BALF cytokines in different phenotypes of chronic lung allograft dysfunction in lung transplant patients

Cristina Berastegui, Susana Gómez-Ollés, Sara Sánchez-Vidaurre, Mario Culebras, Victor Monforte, Manuel López-Meseguer, Carlos Bravo, Maria Antonia Ramon, Laura Romero, Joan Sole, Maria Jesus Cruz, Antonio Román

Research output: Contribution to journalArticleResearchpeer-review

11 Citations (Scopus)

Abstract

© 2016 John Wiley & Sons A/S. Published by John Wiley & Sons Ltd The long-term success of lung transplantation (LT) is limited by chronic lung allograft dysfunction (CLAD). Different phenotypes of CLAD have been described, such as bronchiolitis obliterans syndrome (BOS) and restrictive allograft syndrome (RAS). The purpose of this study was to investigate the levels of cytokines and chemokines in bronchoalveolar lavage fluid (BALF) as markers of these CLAD phenotypes. BALF was collected from 51 recipients who underwent (bilateral and unilateral) LT. The study population was divided into three groups: stable (ST), BOS, and RAS. Levels of interleukin (IL)-4, IL-5, IL-6, IL-10, IL-13, tumor necrosis factor alpha (TNF-α), interferon-gamma (IFN-γ), and granulocyte-macrophage colony-stimulating factor (GM-CSF) were measured using the multiplex technology. BALF neutrophilia medians were higher in BOS (38%) and RAS (30%) than in ST (8%) (P=.008; P=.012). Regarding BALF cytokines, BOS and RAS patients showed higher levels of INF-γ than ST (P=.02; P=.008). Only IL-5 presented significant differences between BOS and RAS (P=.001). BALF neutrophilia is as a marker for both CLAD phenotypes, BOS and RAS, and IL-5 seems to be a potential biomarker for the RAS phenotype.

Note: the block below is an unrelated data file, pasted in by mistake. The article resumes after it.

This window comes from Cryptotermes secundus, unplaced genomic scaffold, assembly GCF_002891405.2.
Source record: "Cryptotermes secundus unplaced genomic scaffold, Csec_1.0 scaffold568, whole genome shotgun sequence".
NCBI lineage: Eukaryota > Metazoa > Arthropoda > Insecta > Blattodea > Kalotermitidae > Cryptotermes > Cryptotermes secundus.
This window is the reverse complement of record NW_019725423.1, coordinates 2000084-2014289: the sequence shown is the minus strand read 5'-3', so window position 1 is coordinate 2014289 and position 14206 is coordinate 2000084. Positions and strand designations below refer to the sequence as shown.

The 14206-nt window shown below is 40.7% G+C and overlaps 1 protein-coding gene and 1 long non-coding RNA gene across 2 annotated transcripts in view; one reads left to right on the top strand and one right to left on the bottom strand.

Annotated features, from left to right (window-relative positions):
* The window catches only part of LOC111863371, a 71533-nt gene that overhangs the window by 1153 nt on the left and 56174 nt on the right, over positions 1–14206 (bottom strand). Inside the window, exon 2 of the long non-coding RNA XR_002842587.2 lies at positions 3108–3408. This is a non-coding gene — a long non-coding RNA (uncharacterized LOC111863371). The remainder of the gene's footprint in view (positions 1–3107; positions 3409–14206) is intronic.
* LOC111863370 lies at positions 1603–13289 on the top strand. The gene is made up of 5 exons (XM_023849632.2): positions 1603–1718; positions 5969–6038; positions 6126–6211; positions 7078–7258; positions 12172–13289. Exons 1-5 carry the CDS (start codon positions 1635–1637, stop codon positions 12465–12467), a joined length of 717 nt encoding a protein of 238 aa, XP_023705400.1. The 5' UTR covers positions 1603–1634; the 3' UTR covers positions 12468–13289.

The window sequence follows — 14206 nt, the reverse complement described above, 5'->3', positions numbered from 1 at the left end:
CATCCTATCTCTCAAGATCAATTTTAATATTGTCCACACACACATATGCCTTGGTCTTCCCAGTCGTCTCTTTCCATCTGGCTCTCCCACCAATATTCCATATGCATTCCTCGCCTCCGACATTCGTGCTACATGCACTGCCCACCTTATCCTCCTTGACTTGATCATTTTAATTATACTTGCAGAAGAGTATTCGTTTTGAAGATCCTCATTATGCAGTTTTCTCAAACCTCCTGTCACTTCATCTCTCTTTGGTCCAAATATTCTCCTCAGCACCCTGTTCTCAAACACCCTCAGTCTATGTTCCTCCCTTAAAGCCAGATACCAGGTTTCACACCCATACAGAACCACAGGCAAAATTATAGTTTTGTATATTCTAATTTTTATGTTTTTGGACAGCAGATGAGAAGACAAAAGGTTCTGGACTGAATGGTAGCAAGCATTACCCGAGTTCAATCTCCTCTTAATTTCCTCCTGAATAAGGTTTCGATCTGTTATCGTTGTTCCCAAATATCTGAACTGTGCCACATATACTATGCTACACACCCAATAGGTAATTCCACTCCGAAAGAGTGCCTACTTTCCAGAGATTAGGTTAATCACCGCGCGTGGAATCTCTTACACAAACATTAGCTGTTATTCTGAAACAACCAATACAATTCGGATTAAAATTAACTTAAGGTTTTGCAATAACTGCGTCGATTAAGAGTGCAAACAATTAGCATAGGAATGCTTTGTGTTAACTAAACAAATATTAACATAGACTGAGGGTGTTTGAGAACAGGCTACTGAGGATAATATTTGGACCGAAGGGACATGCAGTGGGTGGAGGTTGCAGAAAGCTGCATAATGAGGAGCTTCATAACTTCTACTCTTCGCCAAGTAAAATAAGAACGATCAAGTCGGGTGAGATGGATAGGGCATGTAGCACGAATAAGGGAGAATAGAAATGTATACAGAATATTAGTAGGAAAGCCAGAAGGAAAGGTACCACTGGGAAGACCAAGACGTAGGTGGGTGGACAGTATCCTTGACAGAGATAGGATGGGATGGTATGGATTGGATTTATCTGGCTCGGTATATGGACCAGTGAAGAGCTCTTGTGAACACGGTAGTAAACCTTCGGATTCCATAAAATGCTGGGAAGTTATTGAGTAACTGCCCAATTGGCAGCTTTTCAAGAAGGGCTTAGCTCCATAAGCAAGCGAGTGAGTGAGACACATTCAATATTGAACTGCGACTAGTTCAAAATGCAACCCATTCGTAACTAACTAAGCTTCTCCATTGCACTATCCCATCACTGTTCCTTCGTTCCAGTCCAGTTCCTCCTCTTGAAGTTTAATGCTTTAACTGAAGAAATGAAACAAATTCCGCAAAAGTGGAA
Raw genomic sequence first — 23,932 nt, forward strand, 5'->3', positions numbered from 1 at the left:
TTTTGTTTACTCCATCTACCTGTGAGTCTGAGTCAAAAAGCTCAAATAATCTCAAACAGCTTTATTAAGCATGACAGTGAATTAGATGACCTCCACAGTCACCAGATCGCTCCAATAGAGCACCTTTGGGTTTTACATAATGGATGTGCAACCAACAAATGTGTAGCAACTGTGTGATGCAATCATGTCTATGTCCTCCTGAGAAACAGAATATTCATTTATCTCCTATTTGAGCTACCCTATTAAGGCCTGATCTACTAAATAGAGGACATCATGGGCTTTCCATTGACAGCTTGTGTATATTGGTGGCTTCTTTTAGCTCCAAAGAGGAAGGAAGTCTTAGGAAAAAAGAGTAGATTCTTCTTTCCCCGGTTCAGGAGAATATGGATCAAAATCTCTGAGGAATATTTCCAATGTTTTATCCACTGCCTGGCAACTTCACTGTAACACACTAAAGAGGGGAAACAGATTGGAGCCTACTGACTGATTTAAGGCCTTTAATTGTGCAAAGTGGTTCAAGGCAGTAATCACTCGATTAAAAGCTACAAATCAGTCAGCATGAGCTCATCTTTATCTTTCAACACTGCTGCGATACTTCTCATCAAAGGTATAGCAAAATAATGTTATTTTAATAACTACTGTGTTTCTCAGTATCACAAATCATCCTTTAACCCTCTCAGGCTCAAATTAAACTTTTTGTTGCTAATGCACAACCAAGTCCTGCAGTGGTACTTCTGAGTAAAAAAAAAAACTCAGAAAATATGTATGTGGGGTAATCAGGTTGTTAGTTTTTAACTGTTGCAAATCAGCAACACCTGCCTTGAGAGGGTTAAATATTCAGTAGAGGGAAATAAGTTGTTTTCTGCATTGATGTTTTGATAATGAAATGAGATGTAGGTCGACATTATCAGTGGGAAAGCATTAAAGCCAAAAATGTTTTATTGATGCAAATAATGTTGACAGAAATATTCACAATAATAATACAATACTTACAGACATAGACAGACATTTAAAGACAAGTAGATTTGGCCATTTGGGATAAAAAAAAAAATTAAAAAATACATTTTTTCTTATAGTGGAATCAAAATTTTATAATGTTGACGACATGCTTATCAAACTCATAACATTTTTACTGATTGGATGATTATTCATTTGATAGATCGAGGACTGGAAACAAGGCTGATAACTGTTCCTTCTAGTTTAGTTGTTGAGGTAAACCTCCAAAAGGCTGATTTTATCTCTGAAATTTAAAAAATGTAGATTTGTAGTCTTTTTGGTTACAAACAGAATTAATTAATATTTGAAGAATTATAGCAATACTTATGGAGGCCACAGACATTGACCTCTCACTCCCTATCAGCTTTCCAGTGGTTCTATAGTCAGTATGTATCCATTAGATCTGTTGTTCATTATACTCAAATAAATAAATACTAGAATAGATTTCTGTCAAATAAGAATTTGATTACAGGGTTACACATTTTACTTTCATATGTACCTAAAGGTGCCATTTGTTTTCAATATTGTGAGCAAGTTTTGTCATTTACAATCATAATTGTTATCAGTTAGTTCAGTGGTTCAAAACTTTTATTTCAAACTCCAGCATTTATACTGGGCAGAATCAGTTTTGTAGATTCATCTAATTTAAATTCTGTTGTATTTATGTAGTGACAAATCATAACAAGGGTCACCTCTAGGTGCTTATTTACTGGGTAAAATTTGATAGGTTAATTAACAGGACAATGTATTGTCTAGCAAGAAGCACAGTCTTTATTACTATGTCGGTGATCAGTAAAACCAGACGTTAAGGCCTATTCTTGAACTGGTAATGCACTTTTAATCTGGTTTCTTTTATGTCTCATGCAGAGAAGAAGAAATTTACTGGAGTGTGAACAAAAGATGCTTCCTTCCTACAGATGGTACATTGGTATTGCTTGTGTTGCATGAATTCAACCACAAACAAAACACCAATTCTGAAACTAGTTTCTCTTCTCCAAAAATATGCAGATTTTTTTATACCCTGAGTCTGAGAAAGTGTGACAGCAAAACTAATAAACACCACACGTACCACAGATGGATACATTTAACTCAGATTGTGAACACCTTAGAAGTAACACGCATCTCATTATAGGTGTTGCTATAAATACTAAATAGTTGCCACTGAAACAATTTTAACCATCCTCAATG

Original languageEnglish
Article numbere12898
JournalClinical Transplantation
Volume31
Issue number3
DOIs
Publication statusPublished - 1 Mar 2017

Keywords

  • BOS
  • bronchoalveolar lavage
  • chronic rejection
  • cytokines
  • RAS

Fingerprint Dive into the research topics of 'BALF cytokines in different phenotypes of chronic lung allograft dysfunction in lung transplant patients'. Together they form a unique fingerprint.

Cite this